Baltimore County School Board attempts to keep chief auditor’s termination permanent following lawsuit

Baltimore County School Board is fighting to ensure that Chief Auditor Andrea Barr’s last day remains June 30.

The school board filed a motion for dissolution of the temporary restraining order that currently requires the board to renew Barr’s contract. Barr originally filed a lawsuit claiming her contract was terminated unlawfully by the school board, which voted 6-0 to renew her contract on May 17. The board said it requires seven votes for a motion to pass and that Barr’s contract would end on the last day of June. The five other board members present for the vote either abstained or recused themselves from voting. The last school board seat was vacant at the time of the vote but has since been filled by appointee Felicia Stolusky.


The restraining order, approved by Judge Nancy Purpura, is set to last ten days unless otherwise extended, and a preliminary injunction hearing is scheduled for July 6.

According to the motion for dissolution filing, the board claimed all votes require a majority of votes in comparison to total number of board member seats to pass, as confirmed by a State Board of Education opinion from 2020. They said that a vacant seat is irrelevant to the process. Barr’s lawyer, Kathleen Cahill, responded in a filing saying that an advisory opinion does not function as a legal precedent and Barr’s claims still stand. The board submitted a response noting that “the State Board of Education’s statutory authority is so comprehensive that it is invested...with the last word on any matter concerning educational policy or the administration of the system of public education.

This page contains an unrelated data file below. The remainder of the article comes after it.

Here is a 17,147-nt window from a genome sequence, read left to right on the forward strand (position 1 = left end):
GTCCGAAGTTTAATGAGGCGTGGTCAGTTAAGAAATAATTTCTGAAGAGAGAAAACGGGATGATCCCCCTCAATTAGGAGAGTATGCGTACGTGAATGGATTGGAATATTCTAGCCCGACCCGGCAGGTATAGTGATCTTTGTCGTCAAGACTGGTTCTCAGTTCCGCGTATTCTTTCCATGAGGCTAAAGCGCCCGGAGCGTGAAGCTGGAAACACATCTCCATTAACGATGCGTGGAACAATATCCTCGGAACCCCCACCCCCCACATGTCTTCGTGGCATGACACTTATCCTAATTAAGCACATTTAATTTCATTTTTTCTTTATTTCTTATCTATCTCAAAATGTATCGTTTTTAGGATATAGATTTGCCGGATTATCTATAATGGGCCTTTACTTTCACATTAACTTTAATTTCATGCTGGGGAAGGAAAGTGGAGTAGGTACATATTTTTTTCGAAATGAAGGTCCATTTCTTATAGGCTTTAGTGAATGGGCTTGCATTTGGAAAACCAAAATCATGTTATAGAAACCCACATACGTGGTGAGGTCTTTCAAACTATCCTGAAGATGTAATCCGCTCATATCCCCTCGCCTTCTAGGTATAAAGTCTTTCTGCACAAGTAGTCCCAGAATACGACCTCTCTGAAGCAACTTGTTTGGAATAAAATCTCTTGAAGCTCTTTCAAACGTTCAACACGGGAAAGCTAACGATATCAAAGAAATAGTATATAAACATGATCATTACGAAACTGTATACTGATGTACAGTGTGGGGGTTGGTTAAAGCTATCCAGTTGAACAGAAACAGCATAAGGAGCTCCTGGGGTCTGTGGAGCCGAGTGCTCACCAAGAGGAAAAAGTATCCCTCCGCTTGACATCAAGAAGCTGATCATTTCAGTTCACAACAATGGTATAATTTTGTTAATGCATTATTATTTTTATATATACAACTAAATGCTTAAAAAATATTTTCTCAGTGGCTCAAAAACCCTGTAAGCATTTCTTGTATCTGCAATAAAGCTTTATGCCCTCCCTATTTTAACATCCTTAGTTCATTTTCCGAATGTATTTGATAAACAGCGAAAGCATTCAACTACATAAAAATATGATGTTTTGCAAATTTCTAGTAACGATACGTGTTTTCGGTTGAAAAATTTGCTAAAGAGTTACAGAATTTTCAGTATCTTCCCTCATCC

The board also alleges it is Barr’s employer and that she reports to the board, not Baltimore County Public Schools, as stated in the lawsuit. Barr wrote that in the past, her contract has been renewed with just approval from the superintendent; only twice has her contract renewal been put up for vote by the school board since she became chief auditor in 2013.

In Barr’s lawsuit, she said board members Russell Kuehn and Kathleen Causey created a hostile environment for her starting in 2019 and that they issued threats in an attempt to influence her work. The board’s motion for dissolution denies this, citing a 2019 investigation from an outside law firm that “found no evidence that any member of the board took adverse employment action against Mrs. Barr when she refused to act on requests she considered inappropriate.”

Board Chair and spokeswoman for the board Julie Henn declined to comment, stating the board cannot comment on personnel matters.

Barr is also appealing her termination to the Maryland Board of Education, and the Baltimore County board has until July 1 to respond.

Barr has worked in the Baltimore County Public Schools Office of Internal Audit for 36 years.